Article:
Nýp Seaweed Seminars
Sunday, July 13, & Tuesday, July 15.
This summer we’ll have our first Seaweed Seminars, exploring vegetables of the sea–edible algae–along the coastline of Breiðafjörður with marine biologist Karl Gunnarsson, and afterwards enjoy the culinary possibilities of Icelandic seaweed with expert Kuniko Ibayashi. Kuniko will be flying in from Tokyo to join us.
12:00 Meet at Tjarnarlundur next to Staðarhólskirkja, 1.6km west on Route 590 – Klofningsvegur
12:15 Walk & discover marine life along Salthólmavík beach (close to the Ásar farm)
13:00 Harvest seaweed with Karl
14:30 Refreshments @ Guesthouse Nýp
15:00 Seaweed presentation by Karl
16:30 Cooking demonstration by Kuniko and discover “umami”
18:30 Seaweed dinner
Please bring your rubber boots, rain gear, garden/kitchen scissors and/or a short blade pocket knife.
The number of participants for each seminar will be limited to 12 persons.
Cost & Reservations
ISK 15,000 per person.
To join a seminar, please email Thora: firstname.lastname@example.org
Edible Algae–Vegetables of the Sea–with Karl Gunnarsson
Karl Gunnarsson, Iceland´s foremost marine biologist, has been studying the sea life for many decades. Formerly a professor of marine biology at the University of Iceland, he now works at Hafro, the Marine Research Institute – Hafrannsóknastofnun, and recently published an insightful study of the biodiversity and generic relationships of foliose Bangiales (Rhodophyta-red algae) in Iceland and the Faroe Islands. When not diving in extreme arctic conditions to discover new life forms around hydrothermal vents, Karl collects seaweed cookbooks and his favorite is Dr. Prannie Rhatigan´s Irish Seaweed Kitchen.
Karl Gunnarsson, marine biologist, at work.
Fusion Cooking with Kuniko – Culinary Seaweeds and the Umami of Iceland
Kuniko Ibayashi Changchien, a private chef and culinary teacher based in Tokyo, is from Hokkaido–Japan’s most important seaweed producing Island in the North Pacific. She began her training in Sapporo, a city renowned for its food, and expanded her repertoire and knowledge in Kyoto, the culinary and cultural capital of Japan. Curiosity and adventure then took her to the United States where she lived for 35 years in New York City, until returning to Japan in 2008.
Kuniko’s private cooking classes and gourmet excellence became renowned in America amongst connoisseurs of delicious foods. Many people still think Japanese food is just sushi, but raw fish tapped on rice could not be further from the simple truths and sublime tastes of real Japanese cooking. A dynamic interaction of flavors in a natural, healthy, balanced, and beautiful style is the essence of Japanese cuisine. It begins with dashi, a stock made from kombu seaweed and bonito flakes. The most important taste created in kombu dashi is umami, a 5th taste distinct from sweet, sour, bitter or salty, uniquely expressed in Japanese.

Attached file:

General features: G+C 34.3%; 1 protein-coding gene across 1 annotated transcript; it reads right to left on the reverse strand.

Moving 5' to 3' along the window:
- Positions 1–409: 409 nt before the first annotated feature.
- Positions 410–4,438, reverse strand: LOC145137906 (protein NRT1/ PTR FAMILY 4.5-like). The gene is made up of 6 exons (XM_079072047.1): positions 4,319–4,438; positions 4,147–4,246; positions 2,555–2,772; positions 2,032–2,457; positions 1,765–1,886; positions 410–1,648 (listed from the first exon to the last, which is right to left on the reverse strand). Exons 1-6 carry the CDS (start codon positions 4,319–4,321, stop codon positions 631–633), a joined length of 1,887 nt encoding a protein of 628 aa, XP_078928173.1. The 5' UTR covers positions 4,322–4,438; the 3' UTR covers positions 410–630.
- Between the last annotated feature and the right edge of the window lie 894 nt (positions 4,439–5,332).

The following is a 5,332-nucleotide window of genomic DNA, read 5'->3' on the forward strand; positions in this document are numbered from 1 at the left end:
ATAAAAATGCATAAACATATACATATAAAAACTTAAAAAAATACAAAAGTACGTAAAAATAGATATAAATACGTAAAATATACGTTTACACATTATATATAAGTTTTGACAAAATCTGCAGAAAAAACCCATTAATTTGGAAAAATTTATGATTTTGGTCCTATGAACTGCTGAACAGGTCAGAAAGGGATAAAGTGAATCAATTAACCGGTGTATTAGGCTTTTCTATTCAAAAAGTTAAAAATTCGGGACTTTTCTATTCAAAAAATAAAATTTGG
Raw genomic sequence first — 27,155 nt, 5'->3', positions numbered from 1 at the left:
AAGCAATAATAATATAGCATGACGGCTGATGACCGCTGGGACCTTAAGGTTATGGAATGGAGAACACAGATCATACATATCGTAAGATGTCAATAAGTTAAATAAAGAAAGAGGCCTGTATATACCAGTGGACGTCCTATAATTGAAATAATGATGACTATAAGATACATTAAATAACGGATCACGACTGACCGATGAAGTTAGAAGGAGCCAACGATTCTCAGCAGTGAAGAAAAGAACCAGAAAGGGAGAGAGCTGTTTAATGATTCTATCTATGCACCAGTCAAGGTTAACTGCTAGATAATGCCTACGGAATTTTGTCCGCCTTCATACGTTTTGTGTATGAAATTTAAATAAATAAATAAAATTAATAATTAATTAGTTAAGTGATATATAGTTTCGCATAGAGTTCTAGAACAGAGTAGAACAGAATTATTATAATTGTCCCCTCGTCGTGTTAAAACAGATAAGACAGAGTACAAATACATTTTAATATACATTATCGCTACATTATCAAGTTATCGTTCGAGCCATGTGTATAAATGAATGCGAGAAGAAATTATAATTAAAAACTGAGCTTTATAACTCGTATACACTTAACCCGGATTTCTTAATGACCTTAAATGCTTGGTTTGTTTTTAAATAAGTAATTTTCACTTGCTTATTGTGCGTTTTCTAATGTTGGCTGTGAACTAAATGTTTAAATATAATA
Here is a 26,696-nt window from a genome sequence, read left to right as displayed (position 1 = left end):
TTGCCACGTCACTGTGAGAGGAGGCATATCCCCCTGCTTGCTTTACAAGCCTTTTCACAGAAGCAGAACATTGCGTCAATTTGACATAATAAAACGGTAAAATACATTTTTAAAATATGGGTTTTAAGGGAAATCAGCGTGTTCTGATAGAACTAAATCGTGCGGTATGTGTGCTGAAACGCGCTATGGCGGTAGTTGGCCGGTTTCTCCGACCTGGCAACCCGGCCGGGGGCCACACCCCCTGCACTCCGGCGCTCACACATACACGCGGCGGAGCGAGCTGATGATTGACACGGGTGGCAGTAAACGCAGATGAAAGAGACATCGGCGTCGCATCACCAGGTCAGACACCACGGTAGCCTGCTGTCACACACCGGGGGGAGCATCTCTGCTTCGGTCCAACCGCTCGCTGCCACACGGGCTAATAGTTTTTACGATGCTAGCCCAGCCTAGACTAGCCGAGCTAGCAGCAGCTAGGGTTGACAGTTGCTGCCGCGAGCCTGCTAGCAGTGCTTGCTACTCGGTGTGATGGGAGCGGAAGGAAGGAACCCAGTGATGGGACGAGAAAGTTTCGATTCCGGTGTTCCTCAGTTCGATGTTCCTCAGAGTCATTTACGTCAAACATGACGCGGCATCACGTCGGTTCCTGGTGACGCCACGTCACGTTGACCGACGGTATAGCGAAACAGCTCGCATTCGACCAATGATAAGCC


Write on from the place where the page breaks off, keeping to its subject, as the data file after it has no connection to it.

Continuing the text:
Kuniko’s cooking is the essence of umami, and as mysterious as this may sound, it’s deceptively simple to discover this wonderful taste with fresh local ingredients when combined harmoniously with seaweed. Her international experience blends umami with foods of the world and we are honored to have Kuniko share her fusion culinary expertise with us at Nýp’s Seaweed Seminars.
Kuniko Ibayashi Changchien prepares seaweed at home in Tokyo.
History of Seaweed in Iceland
Seaweed has been used in Iceland for more than 1000 years in more ways than you can imagine, read all about it!
The Only Seaweed Baths in Iceland
Delicious and Interesting Seaweed Books
Seaweeds: Edible, Available & Sustainable by Ole G. Mouritsen
Ole G. Mouritsen is a scientist and professor of biophysics in Denmark
with a passion for research communication and the science of cooking.
Seaweed and Umami links
Seaweed Producers in Iceland
Seaweed Iceland, Grindavík
A generous sponsor of this seminar, and an über conscientious seaweed farmer. Thank you!
Grettir harvests by hand kombu, wakame and dulse from the the most pristine coastlines of the Reykjanes Peninsula. The harvesting is totally sustainable and increases healthy growth of the seaweeds, just like terrestrial forestry does. Tidal flows of the Reykjanes coast and its isolation from human contaminations makes the region especially suited for pure seaweed growth and harvesting. Seaweed Iceland dries their algae with geothermal heat at low temperatures to preserve the nutritional values and full flavors. They also have powders and granules for many uses.
Cultivates seaweed and mussels in Stykkishólmur (Breiðarfjorður) and supplies kombu to Noma.dk
Just across the bay in Reykhólar.
Tel +354 896 1930 • +354 891 8674 • email@example.com
Guesthouse Nýp, Skarðsströnd, 371 Dalabyggð, Iceland